I’ve been thinking and writing a lot about friends of late, but Ed Scanlan, founder of Total Attorneys, a legal outsourcing company in Chicago, gave me a new perspective. He’s wondering if it makes sense to hire people with big networks of friends. Why so? They can bring in more recruits and ideas.

Scanlon employs 215 people in Chicago, and another 12 in India. Average age is 27. Many of them have more than 1,000 friends on Facebook. “Now look at the collective pool of talented people,” he says. They have tens of thousands of friends (including a good number that they know and trust). And Scanlon says that hires who come through referrals tend to fit into the culture better—and to stick around. “We never had a system in place to leverage our social graph.”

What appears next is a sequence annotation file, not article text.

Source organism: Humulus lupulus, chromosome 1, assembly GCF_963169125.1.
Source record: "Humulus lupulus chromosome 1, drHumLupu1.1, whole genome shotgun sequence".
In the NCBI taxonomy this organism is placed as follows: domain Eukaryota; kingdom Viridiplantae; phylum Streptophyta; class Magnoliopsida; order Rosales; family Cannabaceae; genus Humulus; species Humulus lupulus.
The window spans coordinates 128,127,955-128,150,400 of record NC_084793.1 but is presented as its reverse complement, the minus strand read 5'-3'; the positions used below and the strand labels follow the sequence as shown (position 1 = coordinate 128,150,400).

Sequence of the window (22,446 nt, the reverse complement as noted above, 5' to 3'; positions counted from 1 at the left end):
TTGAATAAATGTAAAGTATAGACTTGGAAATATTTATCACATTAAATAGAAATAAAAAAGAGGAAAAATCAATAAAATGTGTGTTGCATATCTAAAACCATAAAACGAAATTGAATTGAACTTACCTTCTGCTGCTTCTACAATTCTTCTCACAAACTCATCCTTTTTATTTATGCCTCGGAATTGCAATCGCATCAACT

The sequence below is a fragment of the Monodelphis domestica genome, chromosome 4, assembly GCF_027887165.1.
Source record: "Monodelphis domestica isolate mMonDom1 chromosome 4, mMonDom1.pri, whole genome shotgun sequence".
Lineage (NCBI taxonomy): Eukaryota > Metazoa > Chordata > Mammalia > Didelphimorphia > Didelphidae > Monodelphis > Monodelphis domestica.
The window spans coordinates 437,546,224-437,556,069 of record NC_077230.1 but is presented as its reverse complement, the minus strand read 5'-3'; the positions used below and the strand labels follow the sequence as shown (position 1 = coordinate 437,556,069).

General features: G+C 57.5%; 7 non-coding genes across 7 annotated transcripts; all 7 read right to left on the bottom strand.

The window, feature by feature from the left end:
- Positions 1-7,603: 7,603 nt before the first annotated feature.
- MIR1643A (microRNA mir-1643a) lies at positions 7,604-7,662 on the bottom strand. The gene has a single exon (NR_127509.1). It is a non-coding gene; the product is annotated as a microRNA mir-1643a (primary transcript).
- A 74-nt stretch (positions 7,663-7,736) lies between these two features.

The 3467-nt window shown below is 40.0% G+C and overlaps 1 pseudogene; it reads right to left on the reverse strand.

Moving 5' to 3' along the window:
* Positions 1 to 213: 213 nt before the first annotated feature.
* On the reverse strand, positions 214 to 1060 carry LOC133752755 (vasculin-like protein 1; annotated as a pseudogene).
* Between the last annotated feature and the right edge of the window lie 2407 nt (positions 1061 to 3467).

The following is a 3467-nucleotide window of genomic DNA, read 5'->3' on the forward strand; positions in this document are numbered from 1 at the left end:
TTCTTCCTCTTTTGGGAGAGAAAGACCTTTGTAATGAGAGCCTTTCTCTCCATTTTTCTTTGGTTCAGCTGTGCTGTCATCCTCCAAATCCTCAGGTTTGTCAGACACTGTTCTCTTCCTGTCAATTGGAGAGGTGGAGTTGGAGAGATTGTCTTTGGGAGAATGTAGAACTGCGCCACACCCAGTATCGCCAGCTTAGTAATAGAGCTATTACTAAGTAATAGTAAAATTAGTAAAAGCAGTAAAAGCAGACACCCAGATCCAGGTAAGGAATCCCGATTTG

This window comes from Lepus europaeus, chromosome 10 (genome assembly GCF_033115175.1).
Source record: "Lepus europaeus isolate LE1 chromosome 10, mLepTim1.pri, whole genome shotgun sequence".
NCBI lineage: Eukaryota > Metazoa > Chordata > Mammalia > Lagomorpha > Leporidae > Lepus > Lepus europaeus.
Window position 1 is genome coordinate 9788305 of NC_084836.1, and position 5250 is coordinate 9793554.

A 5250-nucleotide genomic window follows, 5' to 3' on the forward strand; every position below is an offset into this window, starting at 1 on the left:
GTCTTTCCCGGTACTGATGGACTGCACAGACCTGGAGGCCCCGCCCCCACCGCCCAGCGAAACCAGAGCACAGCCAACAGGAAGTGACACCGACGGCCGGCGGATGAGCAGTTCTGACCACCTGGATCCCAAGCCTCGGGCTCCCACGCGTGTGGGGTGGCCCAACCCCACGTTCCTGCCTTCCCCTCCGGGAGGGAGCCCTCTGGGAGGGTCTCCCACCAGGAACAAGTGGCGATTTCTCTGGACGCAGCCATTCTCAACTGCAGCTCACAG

So Scanlon urged his employees to Jobvite, a recruiting platform tied into social networks. And last spring he offered $2,000 finders fee for those who brought in new hires. They’ve brought in about eight so far, he says.

This leads him to this question: “If we hire someone with 220 LinkedIn contacts, is that person as valuable as someone with 5,000? At some point, employers will start to value the strength power and reach of your social network.”

In case you’re wondering, Total Attorneys, with sales of $24 million last year, has about 23 jobs open.

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